National, regional, and local legal restrictions may apply.  In the “resources” lesson, we provide a list of organizations that compile legal information. Be familiar with applicable restrictions in your area.

                                                          Legal restrictions can include, but are not limited to: gestational age restrictions, indication restrictions (for example, if abortion is only legal in cases of rape, incest, or danger to health), treatment of minors/parental consent, restrictions of telemedicine, and consent laws (for example, defining who is allowed to do the consent, or defining what information must be included).

                                                          Laws can also affect clinical practice. Examples include: whether a patient needs an ultrasound, whether an in-person follow-up is required, what specific regimen is used (for example, until recently only the 600 mg dose of mifepristone was approved by the FDA, the regulatory agency of the United States), or how medication must be dispensed (for example, if medication must be dispensed by a physician)

                                                        • Lesson 6.2: Medication abortion outside the clinic

                                                          Learning Objective IconLearning Objective:

                                                              • Describe how telemedicine can be an effective method to expand access to medication abortion
                                                              • Describe how self-managed abortion can be a safe effective method to expand access to medication abortion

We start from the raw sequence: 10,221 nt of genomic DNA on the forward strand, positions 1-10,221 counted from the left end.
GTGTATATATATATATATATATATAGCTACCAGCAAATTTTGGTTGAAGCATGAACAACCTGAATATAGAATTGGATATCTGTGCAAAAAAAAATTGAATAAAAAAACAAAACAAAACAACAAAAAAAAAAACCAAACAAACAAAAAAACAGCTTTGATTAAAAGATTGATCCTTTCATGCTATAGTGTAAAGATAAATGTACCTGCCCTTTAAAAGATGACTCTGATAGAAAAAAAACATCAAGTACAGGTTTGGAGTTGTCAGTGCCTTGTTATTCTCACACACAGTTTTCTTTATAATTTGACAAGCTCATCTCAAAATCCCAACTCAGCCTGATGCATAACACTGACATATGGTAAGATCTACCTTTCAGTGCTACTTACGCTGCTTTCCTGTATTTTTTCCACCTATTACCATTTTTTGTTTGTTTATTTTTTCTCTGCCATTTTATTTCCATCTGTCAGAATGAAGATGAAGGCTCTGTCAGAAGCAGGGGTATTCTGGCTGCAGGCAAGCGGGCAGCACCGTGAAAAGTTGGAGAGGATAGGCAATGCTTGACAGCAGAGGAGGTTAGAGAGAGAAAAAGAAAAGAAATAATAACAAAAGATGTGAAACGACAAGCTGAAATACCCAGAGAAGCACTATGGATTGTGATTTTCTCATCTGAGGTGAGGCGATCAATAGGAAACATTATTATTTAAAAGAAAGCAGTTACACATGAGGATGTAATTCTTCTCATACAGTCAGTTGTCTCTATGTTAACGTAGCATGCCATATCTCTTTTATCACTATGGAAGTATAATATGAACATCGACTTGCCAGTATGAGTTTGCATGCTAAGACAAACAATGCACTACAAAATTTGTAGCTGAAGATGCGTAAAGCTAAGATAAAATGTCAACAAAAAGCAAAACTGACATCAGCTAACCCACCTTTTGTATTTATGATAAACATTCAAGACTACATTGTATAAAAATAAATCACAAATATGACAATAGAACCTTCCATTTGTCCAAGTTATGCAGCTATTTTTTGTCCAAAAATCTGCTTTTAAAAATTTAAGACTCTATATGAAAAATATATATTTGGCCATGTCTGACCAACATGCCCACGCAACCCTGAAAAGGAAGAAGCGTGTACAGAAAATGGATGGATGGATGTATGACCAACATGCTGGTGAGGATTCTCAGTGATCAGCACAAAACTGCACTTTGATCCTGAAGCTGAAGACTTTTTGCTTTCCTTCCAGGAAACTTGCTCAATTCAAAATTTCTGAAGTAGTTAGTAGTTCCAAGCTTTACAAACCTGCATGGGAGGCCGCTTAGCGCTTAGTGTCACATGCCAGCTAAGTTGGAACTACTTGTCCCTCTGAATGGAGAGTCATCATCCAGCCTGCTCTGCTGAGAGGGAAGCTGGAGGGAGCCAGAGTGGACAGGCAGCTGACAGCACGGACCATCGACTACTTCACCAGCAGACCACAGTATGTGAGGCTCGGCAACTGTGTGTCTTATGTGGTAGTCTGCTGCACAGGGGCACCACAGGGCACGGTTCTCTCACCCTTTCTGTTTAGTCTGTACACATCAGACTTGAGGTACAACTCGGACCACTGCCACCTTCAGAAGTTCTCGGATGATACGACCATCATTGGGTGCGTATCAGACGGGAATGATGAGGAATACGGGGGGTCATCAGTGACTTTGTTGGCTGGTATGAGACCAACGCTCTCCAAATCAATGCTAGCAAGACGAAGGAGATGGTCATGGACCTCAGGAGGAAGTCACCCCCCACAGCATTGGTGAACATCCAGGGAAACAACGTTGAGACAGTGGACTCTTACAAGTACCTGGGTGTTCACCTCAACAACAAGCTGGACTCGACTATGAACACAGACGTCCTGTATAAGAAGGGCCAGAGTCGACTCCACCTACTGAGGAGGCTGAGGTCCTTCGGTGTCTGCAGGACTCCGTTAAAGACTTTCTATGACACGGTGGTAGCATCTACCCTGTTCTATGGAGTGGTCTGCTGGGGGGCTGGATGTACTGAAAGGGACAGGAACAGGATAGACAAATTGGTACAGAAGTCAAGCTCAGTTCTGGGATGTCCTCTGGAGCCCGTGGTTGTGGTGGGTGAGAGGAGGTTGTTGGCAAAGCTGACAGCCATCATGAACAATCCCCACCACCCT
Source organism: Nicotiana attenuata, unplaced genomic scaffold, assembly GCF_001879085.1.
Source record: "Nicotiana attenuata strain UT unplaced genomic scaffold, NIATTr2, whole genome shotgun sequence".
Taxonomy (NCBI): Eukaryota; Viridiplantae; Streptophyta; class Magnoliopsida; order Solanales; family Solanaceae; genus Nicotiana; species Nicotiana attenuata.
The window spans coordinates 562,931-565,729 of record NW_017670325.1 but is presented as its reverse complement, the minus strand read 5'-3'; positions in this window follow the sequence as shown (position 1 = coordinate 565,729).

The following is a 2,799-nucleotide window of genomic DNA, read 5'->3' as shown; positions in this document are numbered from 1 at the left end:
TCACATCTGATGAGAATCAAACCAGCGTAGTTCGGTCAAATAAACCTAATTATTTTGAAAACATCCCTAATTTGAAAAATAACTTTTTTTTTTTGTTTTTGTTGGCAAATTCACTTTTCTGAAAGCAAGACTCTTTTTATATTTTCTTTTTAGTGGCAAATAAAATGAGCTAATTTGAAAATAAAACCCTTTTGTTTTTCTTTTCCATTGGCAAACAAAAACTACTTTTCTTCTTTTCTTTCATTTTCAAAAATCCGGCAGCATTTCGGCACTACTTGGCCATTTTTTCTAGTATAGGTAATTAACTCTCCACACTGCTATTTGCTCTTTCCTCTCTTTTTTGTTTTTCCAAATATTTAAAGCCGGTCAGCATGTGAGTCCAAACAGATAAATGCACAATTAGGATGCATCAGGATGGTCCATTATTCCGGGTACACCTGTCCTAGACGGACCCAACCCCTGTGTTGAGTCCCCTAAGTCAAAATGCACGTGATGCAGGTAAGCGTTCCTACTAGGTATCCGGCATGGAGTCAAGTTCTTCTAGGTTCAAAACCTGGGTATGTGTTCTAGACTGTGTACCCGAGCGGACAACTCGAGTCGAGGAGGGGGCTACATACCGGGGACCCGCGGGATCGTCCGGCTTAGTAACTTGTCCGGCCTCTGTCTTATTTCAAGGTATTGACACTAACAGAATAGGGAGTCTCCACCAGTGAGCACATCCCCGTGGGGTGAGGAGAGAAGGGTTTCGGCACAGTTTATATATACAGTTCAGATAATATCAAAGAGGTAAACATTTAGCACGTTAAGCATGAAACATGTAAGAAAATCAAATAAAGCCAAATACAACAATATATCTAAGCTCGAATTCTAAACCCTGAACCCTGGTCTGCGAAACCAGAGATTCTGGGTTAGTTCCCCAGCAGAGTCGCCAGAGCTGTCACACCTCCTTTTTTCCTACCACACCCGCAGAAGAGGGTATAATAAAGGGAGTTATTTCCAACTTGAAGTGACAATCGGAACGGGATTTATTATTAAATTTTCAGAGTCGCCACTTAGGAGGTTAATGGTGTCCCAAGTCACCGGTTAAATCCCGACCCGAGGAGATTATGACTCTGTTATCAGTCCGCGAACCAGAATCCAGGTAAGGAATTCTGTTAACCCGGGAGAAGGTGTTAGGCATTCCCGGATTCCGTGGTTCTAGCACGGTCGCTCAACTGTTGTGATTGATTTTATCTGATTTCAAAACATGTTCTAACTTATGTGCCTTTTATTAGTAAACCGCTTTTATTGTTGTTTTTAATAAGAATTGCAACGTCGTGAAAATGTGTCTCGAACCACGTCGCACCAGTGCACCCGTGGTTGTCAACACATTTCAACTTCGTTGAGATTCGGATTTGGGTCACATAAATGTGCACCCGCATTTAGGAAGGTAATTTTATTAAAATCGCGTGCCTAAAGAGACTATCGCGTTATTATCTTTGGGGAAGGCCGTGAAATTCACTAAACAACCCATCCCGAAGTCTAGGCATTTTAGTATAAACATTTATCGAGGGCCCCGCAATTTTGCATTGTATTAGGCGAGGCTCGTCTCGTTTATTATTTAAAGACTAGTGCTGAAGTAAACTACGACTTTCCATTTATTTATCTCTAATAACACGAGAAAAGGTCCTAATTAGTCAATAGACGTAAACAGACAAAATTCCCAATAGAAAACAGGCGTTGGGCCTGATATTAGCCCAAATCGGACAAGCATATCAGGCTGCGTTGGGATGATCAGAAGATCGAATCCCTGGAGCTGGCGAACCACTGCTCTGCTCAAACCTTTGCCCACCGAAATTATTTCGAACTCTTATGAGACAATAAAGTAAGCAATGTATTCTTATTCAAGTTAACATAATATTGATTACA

Medication abortion using telemedicine

                                                          Although complications are rare, medication abortion is safest when done under the supervision of medical professionals, though this can often be done remotely. Telemedicine offers a way for women to access care even in areas where they cannot easily reach a physical clinic, although in-person access must be available to manage complications. For example, women should be within an hour of urgent care or emergency services in the unlikely case that complications occur. We support efforts to increase women’s access to safe abortion services, and in the current digital age, telemedicine will likely plan an increasingly important role in expanding access to care.

                                                          The only component of abortion evaluation that cannot be done remotely is objective confirmation of gestational age. Women may already have evaluation of gestational age by another provider. Some telemedicine programs rely on experienced clinicians (i.e. nurses, midwives, nurse practitioners) to do an exam or ultrasound, and report the results to the provider. Some research is being done on whether a telemedicine medication abortion can be done by relying only on a woman’s LMP for gestational dating. Experienced staff can also do most follow-up visits, and current research is evaluating the use of follow up by phone for eligible patients.